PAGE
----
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News, April 17, 2005
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Dyskeratosis Congenita

Dr. Xavier Allue, Chief of Pediatrics of Hospital de la Seguridad Social, Tarragona, Spain, has contributed this case of Dyskeratosis Congenita.

The picture depicts the hands of a 4 y/o girl diagnosed of DC.

Dyskeratosis Congenita (DC) is a multi-system disorder characterized by abnormalities of the skin pigmentation, the nails with ridging, destruction and loss of nails, and the mucous membranes in the form of white patches on the tongue. 50% of cases might be associated with abnormalities of the bone marrow, affecting the three series, develping anemia, infections and bleeding disorders.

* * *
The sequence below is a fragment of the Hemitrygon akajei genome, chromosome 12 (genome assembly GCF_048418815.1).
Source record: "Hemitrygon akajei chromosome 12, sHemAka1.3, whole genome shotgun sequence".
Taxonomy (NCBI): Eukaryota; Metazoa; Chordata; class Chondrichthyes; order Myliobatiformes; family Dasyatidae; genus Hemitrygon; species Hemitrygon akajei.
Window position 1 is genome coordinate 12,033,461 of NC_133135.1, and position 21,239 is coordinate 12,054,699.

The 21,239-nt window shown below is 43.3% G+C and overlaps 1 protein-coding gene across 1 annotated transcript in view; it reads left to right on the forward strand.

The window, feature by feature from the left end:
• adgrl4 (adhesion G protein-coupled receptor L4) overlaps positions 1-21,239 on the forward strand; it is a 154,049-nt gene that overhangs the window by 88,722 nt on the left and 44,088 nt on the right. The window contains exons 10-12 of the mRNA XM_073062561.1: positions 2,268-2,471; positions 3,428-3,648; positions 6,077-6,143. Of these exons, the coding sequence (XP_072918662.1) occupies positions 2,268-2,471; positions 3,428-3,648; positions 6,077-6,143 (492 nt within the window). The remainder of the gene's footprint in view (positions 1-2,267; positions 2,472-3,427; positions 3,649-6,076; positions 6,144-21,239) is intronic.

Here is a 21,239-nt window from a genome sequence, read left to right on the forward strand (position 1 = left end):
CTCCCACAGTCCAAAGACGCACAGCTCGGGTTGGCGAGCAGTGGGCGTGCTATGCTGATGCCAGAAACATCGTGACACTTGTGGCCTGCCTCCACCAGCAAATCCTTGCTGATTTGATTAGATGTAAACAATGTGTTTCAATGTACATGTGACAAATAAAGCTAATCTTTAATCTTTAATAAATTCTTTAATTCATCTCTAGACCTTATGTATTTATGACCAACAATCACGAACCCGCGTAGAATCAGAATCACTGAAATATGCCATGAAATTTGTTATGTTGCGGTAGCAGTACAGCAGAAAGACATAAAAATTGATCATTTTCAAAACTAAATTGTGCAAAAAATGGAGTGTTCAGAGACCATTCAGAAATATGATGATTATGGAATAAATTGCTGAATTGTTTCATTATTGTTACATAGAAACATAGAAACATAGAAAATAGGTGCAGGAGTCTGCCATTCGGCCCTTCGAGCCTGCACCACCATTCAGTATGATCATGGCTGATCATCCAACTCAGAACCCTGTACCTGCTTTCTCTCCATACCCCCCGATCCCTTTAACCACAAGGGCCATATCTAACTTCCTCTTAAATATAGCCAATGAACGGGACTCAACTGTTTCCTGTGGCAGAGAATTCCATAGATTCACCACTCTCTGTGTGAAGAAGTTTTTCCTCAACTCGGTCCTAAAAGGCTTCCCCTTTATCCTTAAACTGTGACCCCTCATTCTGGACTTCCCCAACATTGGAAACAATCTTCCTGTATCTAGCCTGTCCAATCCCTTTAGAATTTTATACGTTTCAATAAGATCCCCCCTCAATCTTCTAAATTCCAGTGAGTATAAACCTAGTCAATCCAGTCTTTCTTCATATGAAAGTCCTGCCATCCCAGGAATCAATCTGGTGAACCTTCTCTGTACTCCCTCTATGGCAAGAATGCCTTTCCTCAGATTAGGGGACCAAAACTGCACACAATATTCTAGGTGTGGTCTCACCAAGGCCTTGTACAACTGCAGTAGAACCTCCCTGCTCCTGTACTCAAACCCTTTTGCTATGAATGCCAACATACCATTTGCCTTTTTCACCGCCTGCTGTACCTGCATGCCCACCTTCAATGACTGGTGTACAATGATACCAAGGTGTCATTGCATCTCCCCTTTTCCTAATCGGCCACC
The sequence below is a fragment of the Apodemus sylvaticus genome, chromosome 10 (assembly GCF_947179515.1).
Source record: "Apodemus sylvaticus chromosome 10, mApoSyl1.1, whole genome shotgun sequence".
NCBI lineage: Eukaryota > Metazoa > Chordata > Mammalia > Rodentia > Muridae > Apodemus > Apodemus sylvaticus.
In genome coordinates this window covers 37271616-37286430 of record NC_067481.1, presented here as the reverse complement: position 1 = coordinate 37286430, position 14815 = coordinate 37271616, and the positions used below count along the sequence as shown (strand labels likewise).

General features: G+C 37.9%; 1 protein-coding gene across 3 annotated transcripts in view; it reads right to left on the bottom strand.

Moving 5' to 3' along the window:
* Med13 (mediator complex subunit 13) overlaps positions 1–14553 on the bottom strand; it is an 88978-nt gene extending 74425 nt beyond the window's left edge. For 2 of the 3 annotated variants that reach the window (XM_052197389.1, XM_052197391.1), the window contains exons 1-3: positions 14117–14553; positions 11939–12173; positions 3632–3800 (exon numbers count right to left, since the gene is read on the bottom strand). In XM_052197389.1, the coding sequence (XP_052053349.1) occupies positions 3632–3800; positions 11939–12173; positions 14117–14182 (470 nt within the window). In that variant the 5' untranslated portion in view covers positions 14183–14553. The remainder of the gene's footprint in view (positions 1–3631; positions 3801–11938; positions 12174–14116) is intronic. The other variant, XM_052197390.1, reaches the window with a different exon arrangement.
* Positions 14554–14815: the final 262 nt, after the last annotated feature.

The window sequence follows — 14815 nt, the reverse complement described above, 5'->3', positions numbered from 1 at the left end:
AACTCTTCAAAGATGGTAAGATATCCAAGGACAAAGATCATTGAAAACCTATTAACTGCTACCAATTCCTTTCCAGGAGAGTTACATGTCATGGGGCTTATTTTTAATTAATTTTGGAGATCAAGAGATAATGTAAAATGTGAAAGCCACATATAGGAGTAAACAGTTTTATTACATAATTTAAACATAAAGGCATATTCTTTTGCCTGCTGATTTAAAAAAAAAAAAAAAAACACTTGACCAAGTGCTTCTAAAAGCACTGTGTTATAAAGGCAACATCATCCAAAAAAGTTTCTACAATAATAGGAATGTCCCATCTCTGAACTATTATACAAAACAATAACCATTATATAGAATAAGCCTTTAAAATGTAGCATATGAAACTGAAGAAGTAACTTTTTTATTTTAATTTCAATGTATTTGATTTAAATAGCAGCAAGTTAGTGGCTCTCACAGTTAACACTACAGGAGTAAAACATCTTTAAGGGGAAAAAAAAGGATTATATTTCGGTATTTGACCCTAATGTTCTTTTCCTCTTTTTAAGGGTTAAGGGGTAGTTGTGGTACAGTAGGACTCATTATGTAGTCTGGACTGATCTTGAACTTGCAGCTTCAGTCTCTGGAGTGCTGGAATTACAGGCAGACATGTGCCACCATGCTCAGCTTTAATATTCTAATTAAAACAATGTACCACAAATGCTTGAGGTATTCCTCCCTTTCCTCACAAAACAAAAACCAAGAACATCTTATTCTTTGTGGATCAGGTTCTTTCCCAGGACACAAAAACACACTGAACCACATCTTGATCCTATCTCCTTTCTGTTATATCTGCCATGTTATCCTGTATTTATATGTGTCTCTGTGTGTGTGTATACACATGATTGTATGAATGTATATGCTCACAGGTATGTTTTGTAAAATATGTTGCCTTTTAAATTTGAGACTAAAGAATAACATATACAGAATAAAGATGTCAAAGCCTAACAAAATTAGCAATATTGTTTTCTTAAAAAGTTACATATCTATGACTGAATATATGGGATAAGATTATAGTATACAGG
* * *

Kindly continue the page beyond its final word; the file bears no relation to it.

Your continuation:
A variety of other abnormalities have been reported including abnormalities of the eyes, teeth, skeletal, gastrointestinal (bowel), genitourinary (kidneys, bladder) and respiratory systems. There is also an increased incidence of malignancy particularly of the skin and gastrointestinal system.
Clinical manifestations of Dyskeratosis Congenita often appear during childhood. The skin pigmentation and nail changes typically appear first, usually by the age of 10 years. The more serious complications of bone marrow failure, thrombocytopenia and aplastic anemia, as well as malignancies may develop in the second and third decades of life. Some patients may respond to drugs such as oxymetholone. If the bone marrow failure is severe and there is a compatible bone marrow donor treatment by bone marrow transplantation is possible, but the results are poor.
The majority (90%) of patients are male and show X-linked recessive patterns of inheritance. The gene responsible for this condition has been identified and providing an accurate diagnostic test. The gene (DKCI) was identified in 1998. Autosomal dominant and autosomal recessive forms also exist. The gene (hTR-RNA component of telomerase) mutated in autosomal dominant DC was identified in 2001.